A Myanmar-based militant group capable of subverting India’s strategic interests has made an informal request seeking asylum in Mizoram for family members of its leaders, a development that could put New Delhi in a cleft stick.
The Chin National Army (CNA) earlier this week approached Mizoram’s Farkawn village council seeking refuge in the village for about 40 families, anticipating a renewed crackdown against it by Myanmar’s new military regime.
Farkawn is a small bordering village in Mizoram’s Champhai district. The headquarters of CNA called Camp Victoria is only a few kilometres from the village.
“I have sent a report to the state home department about the CNA’s request relayed through the village council,” Champhai deputy commissioner Maria C.T. Zuali said.
Following the CNA’s request, the DC communicated to all the bordering villages to report any illegal entry from across the border to the district authority.
The alert is issued because any flare-up in Myanmar could lead to an exodus of refugees to Mizoram as it had happened in the past.
On the asylum request, the DC said she had asked the village council to convey to the CNA leadership that they needed to make a formal request giving such details as name, age, and citizenship proof of Myanmar.
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“So far, no formal request has been made,” she said.
The government would take a call only after receiving a formal request, said a senior Mizoram government official seeking anonymity.
The CNA was formed in March 1988 to seek a “Federal Union based on self-determination, ethnic equality and democracy.” The group is active in the Chin state of Myanmar.
It signed a ceasefire agreement with Myanmar army in 2012. It was also a signatory to the National Ceasefire Agreement signed by several ethnic insurgent groups of Myanmar in 2015.
Though the militant group is in a truce agreement with the Myanmar government, its leadership fears the new military regime that recently took over, ousting a democratically elected civilian government, could be repressive to ethnic minorities.
“We need to be alert as we don’t know what to expect of this new regime. So we are seeking temporary shelter in Mizoram for our families,” Kima Salai, a leader of the CNA was quoted as saying by a local media.
India needs to keep ethnic militant groups based in Chin and Rakhine states in good humour to protect its strategic interests in Myanmar without antagonising military junta.
“We believe that the rule of law and the democratic process must be upheld. As immediate neighbours with close cultural and people-to-people ties as well as relations strengthened by exchanges in trade, economy, security and defence, we are closely monitoring developments in that country. We will remain engaged with all concerned on this issue,” Anurag Srivastava, spokesperson of ministry of external affairs, said in a media briefing on Friday (February 12).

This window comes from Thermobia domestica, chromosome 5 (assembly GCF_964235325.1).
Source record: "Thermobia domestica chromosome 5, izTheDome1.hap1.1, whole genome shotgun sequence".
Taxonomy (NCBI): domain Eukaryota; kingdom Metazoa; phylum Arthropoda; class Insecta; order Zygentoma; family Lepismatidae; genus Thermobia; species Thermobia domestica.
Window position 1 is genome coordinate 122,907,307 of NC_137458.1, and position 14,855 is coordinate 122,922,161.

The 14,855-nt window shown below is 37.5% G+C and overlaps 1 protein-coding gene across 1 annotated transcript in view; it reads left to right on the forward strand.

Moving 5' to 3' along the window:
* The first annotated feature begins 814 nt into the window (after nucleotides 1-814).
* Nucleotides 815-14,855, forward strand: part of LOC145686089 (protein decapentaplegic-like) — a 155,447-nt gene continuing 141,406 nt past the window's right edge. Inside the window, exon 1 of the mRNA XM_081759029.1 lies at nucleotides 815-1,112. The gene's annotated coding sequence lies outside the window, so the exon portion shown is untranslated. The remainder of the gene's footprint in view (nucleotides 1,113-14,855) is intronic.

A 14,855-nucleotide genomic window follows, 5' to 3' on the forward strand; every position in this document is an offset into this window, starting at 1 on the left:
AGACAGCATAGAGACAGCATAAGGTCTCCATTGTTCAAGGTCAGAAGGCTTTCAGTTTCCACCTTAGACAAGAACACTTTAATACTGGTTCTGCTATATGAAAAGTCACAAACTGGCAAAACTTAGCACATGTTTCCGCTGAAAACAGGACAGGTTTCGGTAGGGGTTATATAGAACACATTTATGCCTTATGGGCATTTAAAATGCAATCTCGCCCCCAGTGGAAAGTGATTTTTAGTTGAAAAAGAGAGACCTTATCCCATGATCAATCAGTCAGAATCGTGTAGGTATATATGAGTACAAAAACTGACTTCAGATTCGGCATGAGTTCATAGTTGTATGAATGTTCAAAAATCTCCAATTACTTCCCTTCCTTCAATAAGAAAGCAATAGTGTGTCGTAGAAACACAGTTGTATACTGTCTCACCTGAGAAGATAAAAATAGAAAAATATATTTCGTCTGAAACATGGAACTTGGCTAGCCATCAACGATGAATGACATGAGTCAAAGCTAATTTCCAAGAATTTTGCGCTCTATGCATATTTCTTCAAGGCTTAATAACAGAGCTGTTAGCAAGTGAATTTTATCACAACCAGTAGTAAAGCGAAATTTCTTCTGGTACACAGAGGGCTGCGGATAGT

Peace in Chin and Rakhine states is prerequisite for the smooth completion of the $484-million Kaladan Multi Modal Transit Transport Project initiated by India under its Look East (Now Act East) policy.
Already another ethnic insurgent group, the Arakan Army (AA), from time to time is causing hardship for the project. In 2019, the proscribed group had taken hostage five Indians working in the project along with five Myanmar nationals, including an MP.
They were later released ostensibly following the intervention of Mizoram Chief Minister Zoramthanga, who himself is a militant leader-turned-politician.
China is said to be arming the AA to expand its influence in western Myanmar, areas bordering India. The AA is active in Rakhine and parts of Chin state.
It will further harm India’s interest if the CNA too falls in Chinese lap in the event of any crackdown against it by Tatmadaw (Myanmar security forces).
“India will be in a fix if the CNA make formal request for the asylum. An outright no will turn the CNA against India, which will be detrimental to India’s interest in Myanmar. At the same time India cannot also afford to antagonise junta, which has been very cooperative in taking action against Indian rebels hiding in Myanmar,” said Zodin Sangha, an Aizawl-based journalist.
Meanwhile, a New Delhi-based rights human group said India should give refuge to the Chin refugees if they face persecution in Myanmar.
“India must process the asylum applications of these Chin refugees to protect their right to life. The Chin refugee families must not be re-fouled like the Rakhine Buddhist refugees in July 2019. If India opposes the military coup d’etat in Myanmar, it ought to grant refuge to the fleeing Chin refugees,” stated Suhas Chakma, Director of the Rights and Risks Analysis Group (RRAG).
At least 100,000 people had been displaced in Rakhine and adjoining Chin states in over one year-long clashes between Myanmar forces and the Arakan Army in 2019-20, a report of the Human Rights Watch said quoting local civil society networks.
The Rakhine State government estimates that approximately 50,000 people had been displaced since fighting broke out in January 2019.